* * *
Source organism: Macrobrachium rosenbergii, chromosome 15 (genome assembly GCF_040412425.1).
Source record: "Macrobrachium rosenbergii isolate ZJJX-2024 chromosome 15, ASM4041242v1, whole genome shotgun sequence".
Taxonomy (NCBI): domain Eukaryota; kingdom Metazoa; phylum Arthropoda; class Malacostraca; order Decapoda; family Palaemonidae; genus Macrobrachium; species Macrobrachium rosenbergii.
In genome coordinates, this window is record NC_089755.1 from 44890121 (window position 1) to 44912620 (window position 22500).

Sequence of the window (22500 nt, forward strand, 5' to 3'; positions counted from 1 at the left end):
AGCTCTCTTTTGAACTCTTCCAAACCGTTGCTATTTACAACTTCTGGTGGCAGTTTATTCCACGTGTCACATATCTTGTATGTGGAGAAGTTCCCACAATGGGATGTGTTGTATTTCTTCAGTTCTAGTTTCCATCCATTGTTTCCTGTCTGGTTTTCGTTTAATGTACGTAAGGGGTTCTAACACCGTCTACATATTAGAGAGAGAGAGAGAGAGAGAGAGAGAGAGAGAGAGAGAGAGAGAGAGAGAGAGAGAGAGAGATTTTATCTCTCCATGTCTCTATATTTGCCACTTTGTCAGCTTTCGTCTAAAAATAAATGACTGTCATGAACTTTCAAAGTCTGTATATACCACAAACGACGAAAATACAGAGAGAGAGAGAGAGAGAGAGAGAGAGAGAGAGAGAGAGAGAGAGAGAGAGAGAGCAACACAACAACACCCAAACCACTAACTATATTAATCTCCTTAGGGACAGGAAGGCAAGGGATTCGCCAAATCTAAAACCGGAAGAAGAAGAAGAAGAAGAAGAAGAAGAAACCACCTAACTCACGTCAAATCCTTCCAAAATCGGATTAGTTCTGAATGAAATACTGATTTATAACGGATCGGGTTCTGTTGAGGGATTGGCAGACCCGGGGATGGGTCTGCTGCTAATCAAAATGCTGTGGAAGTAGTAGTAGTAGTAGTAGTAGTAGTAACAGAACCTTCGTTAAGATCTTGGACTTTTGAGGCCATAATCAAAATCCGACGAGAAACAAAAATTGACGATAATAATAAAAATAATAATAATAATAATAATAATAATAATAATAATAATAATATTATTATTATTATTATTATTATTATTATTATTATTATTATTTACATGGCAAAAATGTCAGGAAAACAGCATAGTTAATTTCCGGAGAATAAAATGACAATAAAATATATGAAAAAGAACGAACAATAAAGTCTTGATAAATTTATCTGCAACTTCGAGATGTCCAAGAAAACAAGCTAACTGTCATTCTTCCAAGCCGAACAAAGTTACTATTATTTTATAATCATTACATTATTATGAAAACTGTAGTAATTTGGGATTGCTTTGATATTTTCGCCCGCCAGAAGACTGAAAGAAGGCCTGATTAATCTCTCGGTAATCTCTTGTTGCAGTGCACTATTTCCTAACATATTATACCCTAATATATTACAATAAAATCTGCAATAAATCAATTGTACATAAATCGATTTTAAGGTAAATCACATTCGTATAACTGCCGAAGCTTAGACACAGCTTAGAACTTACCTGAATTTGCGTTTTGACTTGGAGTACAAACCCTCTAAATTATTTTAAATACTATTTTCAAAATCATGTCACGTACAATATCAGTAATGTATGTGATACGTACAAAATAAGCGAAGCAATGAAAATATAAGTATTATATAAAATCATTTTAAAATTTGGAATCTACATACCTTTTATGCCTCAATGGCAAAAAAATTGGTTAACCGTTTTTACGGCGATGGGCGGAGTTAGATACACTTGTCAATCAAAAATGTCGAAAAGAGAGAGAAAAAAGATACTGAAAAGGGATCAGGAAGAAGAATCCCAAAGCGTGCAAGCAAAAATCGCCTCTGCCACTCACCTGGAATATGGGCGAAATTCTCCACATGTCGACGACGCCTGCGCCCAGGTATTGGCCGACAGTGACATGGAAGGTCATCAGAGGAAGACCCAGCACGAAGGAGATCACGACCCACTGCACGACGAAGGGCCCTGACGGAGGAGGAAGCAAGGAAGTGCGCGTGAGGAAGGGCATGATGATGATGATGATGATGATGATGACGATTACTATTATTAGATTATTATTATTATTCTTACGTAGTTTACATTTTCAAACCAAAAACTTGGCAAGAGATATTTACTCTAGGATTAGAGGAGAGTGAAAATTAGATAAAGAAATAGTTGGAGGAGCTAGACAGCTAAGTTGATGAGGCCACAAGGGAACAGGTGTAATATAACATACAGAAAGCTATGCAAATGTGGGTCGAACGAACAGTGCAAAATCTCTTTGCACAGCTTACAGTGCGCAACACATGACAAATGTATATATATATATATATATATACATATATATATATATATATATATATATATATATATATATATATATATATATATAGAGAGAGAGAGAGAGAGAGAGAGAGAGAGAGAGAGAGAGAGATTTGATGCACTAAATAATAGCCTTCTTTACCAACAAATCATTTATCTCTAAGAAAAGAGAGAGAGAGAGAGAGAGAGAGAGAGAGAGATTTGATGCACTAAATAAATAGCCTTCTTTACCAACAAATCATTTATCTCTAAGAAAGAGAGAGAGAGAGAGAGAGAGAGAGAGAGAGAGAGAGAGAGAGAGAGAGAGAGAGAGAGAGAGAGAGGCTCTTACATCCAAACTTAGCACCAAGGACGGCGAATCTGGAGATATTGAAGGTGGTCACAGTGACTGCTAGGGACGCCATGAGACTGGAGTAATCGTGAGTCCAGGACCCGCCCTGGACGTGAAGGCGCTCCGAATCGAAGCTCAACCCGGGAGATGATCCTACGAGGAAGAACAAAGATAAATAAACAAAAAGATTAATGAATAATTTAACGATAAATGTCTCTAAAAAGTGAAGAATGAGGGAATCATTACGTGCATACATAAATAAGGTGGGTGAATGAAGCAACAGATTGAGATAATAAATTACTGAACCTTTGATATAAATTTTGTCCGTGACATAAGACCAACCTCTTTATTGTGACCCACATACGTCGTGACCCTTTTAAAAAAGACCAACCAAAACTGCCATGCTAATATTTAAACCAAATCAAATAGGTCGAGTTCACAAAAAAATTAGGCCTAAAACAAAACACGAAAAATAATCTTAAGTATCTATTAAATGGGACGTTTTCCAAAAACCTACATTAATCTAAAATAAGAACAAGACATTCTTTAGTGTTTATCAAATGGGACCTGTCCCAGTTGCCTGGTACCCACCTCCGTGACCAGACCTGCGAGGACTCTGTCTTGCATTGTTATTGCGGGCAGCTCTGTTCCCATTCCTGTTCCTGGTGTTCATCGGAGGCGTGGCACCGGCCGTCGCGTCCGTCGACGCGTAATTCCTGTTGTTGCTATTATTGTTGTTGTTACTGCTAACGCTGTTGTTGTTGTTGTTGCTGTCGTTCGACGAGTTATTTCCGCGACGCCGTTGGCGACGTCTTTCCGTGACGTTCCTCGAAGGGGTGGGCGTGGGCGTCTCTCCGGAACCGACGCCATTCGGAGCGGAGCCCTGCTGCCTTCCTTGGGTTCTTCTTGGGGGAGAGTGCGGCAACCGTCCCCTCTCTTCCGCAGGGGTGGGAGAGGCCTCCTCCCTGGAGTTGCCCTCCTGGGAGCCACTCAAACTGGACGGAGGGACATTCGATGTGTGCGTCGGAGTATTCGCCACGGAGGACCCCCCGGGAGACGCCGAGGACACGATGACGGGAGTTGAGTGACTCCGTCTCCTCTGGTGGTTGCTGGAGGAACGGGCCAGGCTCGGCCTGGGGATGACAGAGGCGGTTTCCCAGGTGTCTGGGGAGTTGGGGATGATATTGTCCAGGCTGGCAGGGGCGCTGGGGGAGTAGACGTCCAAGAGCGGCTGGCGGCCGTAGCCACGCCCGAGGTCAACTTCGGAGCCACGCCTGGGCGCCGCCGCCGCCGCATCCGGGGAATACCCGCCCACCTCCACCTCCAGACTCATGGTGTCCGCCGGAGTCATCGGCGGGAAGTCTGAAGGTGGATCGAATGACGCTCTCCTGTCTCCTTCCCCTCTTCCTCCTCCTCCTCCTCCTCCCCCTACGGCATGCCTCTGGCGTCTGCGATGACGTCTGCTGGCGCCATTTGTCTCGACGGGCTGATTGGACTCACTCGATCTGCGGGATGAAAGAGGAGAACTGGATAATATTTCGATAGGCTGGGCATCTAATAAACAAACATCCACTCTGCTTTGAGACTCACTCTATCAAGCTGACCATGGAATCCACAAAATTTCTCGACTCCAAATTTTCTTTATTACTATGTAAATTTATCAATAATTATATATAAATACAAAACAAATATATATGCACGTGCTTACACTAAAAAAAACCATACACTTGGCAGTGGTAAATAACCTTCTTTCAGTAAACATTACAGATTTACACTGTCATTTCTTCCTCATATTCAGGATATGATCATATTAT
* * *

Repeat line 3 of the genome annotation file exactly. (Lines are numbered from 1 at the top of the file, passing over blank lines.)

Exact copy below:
Taxonomy (NCBI): domain Eukaryota; kingdom Metazoa; phylum Arthropoda; class Malacostraca; order Decapoda; family Palaemonidae; genus Macrobrachium; species Macrobrachium rosenbergii.